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SCOTUS Guts Protections Against Sentencing Kids To Die In Prison

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SCOTUS guts protections for kids with life sentences

In a 6-3 vote, the conservatives on the Supreme Court gutted protections against sentencing kids to die in prison.

The court ruled on Thursday that a judge does not need to find that a person under 18 who commits murder is “permanently incorrigible” before sentencing them to life in prison without parole. In other words, the court approved life without parole sentences for juveniles even if the facts of the case indicate the crime was a result of youthful immaturity and impulsiveness that the individual is likely to outgrow.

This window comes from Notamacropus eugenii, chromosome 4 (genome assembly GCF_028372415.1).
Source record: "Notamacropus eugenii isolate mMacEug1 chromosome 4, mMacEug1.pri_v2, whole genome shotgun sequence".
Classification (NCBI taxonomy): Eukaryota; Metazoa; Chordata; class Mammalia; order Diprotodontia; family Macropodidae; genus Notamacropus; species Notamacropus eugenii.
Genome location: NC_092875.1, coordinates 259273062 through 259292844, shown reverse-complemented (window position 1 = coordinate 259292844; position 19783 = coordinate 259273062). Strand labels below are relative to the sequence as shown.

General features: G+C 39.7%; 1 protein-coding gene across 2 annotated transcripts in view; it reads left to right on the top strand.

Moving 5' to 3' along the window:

The decision in Jones v. Mississippi is a huge setback to the movement to end juvenile life without parole, a punishment that only exists in the U.S. and is banned in half the states in the country. The decision also contradicts Supreme Court precedent that restricted the use of the extreme punishment for kids.

In a 2012 case called Miller v. Alabama, the Supreme Court ruled that mandatory life without parole sentences for juveniles violated the Eighth Amendment’s prohibition of cruel and unusual punishment — although it left in place discretionary life without parole sentences. In Montgomery v. Louisiana in 2016, the court made the ban on mandatory life without parole sentences retroactive. It also clarified that even discretionary life without parole sentences for kids were unconstitutional except for “the rarest of juvenile offenders, those whose crimes reflect permanent incorrigibility.”


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